The other thing I tried to think about, especially in those early years, was how to educate myself as much as possible about the state of the business. This was during the 2008 economic crisis and the state of the movie business was shifting. Folks were relying a lot more on foreign sales for movies, you couldn’t just finance these huge movies on your own, and studios were – sort of similar to now – making less movies.[The state of the entertainment industry] was something that I saw a lot of folks, especially older folks who grew up with the business moving a certain way, were very worried about, so I wanted to learn about that. I wanted to buttress my knowledge with more than just understanding story and understanding how to sort of parse a script.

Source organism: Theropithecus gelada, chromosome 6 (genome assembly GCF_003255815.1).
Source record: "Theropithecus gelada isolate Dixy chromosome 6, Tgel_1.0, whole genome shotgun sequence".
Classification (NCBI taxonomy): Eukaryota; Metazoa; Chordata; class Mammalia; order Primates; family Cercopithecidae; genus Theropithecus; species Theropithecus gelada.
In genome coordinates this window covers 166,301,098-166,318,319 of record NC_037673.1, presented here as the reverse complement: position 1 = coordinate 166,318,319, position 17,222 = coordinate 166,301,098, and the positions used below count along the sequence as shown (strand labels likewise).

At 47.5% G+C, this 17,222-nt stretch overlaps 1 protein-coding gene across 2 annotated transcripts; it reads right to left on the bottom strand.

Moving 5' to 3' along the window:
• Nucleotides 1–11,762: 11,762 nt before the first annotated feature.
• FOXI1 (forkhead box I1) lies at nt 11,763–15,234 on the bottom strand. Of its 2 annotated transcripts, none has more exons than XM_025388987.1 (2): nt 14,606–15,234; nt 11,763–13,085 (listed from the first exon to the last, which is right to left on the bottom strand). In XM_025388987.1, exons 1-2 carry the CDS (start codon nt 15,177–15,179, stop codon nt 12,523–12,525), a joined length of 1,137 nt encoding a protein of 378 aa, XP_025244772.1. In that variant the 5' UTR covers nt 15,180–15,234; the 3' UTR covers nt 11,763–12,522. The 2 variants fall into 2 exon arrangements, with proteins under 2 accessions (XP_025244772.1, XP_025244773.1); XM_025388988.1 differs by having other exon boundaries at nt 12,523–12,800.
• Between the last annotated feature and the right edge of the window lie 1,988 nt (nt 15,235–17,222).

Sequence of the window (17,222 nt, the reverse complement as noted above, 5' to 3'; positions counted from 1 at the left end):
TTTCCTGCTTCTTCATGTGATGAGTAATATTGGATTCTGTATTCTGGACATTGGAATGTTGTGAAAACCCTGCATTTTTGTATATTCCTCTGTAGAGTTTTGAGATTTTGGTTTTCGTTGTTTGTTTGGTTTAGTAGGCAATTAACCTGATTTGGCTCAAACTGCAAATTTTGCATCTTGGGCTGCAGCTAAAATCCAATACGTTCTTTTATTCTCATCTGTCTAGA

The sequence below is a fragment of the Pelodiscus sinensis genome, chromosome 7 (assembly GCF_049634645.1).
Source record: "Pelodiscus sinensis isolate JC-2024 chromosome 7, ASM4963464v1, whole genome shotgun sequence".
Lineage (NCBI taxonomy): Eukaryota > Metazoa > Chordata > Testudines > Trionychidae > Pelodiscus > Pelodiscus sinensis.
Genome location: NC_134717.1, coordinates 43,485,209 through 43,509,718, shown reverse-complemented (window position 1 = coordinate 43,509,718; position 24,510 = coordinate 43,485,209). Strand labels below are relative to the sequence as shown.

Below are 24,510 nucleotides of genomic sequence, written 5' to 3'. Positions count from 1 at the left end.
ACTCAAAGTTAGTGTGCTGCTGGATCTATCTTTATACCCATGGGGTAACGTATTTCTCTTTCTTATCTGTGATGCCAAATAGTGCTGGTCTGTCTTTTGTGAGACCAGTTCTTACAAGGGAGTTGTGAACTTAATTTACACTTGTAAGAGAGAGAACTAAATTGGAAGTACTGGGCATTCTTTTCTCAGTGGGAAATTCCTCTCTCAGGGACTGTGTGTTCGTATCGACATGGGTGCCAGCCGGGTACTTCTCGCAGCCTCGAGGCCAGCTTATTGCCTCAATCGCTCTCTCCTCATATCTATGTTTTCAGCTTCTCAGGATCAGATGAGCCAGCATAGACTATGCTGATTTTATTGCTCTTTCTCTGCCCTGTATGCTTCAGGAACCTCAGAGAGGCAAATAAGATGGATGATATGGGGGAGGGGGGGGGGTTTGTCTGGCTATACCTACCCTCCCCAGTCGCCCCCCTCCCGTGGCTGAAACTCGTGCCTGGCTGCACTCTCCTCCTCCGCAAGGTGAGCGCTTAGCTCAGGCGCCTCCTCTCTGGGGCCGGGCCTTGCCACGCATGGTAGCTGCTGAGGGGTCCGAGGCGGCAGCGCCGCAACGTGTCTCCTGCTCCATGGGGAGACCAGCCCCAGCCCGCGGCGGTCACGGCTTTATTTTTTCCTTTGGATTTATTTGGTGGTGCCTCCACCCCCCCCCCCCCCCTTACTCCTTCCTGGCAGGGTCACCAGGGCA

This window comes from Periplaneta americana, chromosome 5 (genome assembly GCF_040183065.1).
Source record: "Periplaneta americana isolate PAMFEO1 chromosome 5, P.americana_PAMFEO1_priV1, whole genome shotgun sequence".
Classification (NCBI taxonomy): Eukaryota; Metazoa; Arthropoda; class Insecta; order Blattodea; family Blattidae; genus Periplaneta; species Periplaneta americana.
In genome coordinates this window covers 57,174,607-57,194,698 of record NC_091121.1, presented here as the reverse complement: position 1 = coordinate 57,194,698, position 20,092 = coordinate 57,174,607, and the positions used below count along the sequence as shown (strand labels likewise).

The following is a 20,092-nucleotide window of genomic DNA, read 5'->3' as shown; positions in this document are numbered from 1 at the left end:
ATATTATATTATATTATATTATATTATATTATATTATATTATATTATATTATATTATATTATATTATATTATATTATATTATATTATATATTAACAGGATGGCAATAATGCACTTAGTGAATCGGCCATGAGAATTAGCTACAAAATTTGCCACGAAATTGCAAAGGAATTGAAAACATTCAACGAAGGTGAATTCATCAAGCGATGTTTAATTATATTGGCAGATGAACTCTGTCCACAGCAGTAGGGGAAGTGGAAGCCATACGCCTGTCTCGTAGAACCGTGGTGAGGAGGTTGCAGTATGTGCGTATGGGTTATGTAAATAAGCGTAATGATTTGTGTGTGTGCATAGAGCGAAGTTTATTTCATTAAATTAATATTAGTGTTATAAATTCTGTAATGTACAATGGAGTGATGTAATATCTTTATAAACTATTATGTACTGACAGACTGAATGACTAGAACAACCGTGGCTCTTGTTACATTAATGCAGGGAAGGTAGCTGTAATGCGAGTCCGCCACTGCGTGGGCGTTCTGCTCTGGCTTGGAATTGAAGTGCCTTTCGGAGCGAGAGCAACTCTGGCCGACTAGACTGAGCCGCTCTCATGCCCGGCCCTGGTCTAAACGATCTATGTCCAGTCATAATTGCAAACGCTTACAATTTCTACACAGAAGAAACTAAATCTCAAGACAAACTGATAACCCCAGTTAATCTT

Her Agenda: What challenges did you face throughout your career and how did you overcome them?
Mika Pryce: There are lots of times when it’s tough being a woman, and also a woman of color, in this business. Even a few short years ago before these DEI arms came up at studios — that’s when I was a junior executive — it was less acceptable – whether it was said or not – to articulate how one might feel othered or siloed. I recall being the only Black face there and certainly the only Black woman there and that was the case at every company until I started This Radicle Act Productions with Don Cheadle. There was also reticence to articulate that feeling because it wasn’t something folks talked about. Feeling like “the only” can sometimes be a very tough place to be. You always need folks in your corner to remind you that you’re not crazy or to bounce ideas off of. I feel as a woman, and sometimes as a woman of color, you feel like you can’t take up space. Finding those people who believe in you, and who can articulate how you should be doing things differently, is helpful.
Her Agenda: You speak about needing to take up space – how does your experience tie into the work you are doing now to create space in the film industry for those underrepresented voices?